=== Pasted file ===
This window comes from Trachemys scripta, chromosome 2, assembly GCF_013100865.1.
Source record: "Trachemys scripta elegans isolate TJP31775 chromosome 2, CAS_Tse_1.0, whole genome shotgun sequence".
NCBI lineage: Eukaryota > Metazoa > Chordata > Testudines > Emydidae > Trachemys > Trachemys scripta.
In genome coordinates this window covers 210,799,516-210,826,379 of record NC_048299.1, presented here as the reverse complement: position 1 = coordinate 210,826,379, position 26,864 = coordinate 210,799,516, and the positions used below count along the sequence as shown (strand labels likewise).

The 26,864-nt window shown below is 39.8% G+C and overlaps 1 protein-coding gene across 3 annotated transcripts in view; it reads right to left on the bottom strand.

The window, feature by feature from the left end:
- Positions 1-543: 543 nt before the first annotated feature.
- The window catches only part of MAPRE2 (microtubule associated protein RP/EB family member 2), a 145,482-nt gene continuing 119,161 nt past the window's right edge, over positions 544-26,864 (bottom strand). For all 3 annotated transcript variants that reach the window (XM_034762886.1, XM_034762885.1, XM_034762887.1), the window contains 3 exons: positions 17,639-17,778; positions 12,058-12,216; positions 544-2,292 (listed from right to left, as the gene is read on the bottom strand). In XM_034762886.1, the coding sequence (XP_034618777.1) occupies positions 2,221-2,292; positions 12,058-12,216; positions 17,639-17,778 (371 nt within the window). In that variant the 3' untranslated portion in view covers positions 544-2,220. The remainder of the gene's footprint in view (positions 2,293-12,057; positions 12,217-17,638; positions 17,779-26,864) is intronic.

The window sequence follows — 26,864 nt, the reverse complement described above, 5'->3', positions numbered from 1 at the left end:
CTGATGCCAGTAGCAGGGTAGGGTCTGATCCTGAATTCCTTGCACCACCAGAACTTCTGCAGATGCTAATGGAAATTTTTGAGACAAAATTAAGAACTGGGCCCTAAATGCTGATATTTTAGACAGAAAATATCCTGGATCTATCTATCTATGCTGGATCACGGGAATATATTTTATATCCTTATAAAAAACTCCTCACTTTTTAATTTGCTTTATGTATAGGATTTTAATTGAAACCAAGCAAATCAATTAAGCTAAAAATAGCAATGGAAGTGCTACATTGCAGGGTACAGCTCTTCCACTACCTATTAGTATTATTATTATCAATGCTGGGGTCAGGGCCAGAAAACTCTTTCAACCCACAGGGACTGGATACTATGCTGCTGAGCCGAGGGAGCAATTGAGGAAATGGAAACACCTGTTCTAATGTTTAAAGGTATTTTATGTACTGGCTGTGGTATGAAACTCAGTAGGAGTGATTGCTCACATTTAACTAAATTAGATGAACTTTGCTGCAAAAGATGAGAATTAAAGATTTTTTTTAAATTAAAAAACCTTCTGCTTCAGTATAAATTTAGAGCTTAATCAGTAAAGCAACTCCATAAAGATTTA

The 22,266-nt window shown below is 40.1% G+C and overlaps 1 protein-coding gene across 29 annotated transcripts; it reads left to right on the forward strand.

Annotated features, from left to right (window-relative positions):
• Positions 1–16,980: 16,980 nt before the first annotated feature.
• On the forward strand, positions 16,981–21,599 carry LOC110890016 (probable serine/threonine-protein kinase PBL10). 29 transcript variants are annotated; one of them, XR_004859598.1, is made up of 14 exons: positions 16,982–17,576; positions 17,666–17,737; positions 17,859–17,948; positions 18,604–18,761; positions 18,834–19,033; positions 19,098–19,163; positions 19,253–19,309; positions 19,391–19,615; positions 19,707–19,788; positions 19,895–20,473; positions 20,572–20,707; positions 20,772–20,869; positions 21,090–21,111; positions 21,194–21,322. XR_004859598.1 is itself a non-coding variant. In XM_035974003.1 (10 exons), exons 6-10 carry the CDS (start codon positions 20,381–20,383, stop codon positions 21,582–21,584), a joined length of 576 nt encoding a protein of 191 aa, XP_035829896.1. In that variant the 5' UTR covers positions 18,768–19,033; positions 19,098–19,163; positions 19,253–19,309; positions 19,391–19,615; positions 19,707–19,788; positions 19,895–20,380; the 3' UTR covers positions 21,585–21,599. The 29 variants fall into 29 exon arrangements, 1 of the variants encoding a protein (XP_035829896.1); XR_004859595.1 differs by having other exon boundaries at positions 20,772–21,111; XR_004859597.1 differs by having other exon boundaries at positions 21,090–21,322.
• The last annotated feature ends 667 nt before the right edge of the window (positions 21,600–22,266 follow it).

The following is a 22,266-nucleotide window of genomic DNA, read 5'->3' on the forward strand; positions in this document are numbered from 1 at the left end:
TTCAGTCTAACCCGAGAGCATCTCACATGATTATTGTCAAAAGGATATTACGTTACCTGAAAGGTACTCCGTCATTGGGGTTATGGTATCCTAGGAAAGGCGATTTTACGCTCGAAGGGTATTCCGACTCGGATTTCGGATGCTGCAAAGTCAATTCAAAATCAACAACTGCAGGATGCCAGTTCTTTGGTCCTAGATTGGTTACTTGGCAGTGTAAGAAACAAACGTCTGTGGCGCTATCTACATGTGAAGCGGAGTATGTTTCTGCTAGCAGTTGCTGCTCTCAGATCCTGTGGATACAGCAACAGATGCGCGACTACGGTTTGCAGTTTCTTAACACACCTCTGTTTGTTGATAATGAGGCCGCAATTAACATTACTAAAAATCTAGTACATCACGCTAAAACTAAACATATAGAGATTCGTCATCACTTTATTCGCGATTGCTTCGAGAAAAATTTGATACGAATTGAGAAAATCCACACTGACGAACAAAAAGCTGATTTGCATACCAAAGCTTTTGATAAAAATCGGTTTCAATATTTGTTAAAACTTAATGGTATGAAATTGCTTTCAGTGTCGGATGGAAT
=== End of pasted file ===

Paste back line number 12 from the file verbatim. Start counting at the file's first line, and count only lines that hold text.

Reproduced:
Annotated features, from left to right (window-relative positions):